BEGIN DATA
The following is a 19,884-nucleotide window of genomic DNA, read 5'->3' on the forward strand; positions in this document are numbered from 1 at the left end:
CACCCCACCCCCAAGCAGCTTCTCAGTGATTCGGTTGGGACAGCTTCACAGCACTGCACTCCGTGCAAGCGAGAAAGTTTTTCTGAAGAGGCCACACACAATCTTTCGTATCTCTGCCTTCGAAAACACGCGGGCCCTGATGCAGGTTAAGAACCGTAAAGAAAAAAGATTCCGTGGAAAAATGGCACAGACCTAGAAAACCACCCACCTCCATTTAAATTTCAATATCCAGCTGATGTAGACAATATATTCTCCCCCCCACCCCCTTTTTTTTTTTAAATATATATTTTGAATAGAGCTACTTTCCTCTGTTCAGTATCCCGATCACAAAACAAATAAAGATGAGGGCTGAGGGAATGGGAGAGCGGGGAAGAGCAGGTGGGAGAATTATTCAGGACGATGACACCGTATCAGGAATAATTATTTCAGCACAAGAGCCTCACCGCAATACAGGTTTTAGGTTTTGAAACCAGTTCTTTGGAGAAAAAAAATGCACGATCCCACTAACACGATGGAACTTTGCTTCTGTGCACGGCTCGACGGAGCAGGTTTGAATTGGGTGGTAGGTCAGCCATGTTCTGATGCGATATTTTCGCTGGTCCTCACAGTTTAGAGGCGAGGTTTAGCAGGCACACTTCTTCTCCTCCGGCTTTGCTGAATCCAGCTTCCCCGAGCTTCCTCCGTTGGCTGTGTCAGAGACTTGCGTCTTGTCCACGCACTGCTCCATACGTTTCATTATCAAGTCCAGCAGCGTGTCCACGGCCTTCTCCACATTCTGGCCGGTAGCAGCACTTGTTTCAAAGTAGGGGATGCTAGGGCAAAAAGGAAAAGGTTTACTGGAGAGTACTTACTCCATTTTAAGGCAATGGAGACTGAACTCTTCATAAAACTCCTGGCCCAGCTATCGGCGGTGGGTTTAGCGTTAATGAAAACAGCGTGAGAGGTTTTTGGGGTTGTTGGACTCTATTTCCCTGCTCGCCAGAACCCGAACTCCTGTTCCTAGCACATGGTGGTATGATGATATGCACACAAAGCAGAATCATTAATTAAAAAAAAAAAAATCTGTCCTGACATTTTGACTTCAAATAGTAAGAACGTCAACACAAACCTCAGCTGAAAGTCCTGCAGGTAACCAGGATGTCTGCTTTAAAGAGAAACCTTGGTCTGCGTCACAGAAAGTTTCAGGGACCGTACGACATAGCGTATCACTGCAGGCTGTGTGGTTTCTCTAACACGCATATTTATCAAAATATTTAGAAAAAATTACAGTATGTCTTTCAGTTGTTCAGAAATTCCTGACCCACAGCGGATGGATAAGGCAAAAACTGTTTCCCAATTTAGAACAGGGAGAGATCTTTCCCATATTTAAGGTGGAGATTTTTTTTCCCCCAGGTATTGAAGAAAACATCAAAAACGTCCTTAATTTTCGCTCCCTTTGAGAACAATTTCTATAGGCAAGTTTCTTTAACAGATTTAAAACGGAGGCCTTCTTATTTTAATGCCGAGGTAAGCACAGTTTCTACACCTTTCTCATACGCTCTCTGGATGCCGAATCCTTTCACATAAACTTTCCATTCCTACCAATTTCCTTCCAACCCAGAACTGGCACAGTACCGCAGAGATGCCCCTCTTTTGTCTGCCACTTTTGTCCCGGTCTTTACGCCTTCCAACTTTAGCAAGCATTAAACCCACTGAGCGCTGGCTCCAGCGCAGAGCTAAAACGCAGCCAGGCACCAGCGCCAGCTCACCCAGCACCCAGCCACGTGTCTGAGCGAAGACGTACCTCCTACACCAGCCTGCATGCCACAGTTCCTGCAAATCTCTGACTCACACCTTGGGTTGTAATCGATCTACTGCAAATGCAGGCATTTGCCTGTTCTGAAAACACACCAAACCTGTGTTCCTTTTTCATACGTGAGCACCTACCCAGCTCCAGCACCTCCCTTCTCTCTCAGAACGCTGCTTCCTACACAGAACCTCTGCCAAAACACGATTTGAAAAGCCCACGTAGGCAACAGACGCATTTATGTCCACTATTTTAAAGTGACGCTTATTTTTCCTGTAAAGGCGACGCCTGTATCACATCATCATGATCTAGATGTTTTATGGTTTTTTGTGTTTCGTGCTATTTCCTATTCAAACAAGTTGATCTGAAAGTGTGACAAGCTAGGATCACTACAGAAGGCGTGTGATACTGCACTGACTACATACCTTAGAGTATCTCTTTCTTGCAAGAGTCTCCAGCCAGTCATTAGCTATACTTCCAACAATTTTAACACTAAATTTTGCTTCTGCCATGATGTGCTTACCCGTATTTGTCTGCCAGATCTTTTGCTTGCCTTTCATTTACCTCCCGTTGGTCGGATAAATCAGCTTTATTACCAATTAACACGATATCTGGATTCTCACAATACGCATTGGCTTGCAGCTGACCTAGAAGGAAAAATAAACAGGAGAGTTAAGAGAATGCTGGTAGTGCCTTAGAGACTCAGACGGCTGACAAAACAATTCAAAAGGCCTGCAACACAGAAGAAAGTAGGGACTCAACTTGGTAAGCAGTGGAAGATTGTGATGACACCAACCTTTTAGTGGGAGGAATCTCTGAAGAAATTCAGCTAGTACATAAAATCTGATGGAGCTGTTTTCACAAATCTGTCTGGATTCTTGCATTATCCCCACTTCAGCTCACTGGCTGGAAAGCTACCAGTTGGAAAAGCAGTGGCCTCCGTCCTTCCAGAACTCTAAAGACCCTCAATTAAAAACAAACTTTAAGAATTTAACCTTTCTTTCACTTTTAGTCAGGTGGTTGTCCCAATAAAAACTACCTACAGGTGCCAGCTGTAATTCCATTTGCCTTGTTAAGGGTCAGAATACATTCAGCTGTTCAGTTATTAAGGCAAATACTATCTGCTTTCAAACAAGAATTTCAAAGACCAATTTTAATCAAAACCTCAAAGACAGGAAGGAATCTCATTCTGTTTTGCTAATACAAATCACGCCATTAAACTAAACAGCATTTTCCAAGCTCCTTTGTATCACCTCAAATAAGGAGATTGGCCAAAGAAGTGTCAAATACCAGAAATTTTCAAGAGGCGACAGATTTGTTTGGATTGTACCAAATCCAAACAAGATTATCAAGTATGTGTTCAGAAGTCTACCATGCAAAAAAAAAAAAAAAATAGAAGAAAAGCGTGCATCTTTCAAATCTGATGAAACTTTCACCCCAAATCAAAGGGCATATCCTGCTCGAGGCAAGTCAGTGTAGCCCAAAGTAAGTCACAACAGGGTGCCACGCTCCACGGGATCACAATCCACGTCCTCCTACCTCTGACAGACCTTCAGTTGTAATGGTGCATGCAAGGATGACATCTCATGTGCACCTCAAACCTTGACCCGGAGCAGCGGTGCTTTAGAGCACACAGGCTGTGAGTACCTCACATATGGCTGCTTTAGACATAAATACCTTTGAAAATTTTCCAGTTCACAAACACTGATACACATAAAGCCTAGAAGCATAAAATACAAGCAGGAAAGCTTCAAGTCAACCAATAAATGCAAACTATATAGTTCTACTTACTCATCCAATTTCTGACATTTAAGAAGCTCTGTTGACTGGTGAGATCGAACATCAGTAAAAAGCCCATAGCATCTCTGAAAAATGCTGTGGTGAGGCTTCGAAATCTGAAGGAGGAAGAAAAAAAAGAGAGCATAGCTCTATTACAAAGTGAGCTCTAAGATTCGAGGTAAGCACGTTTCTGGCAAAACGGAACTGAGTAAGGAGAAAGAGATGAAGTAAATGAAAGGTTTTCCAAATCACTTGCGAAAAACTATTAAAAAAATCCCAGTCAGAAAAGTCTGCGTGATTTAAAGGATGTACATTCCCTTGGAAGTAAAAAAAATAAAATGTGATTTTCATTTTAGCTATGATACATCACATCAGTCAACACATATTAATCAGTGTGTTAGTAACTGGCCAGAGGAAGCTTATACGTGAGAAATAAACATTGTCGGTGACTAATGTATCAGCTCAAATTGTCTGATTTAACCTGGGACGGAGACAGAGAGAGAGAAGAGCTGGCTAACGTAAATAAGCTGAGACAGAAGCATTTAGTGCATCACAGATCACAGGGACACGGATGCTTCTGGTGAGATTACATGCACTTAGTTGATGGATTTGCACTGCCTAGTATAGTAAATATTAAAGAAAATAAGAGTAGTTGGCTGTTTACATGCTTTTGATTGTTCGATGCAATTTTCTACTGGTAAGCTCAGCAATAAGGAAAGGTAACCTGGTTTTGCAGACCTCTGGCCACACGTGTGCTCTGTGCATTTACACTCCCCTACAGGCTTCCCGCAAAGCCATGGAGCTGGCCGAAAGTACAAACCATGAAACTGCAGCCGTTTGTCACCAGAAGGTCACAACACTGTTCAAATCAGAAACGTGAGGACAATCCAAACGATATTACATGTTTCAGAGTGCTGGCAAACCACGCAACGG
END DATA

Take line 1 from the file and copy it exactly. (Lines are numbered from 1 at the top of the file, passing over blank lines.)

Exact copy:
The following is a 19,884-nucleotide window of genomic DNA, read 5'->3' on the forward strand; positions in this document are numbered from 1 at the left end: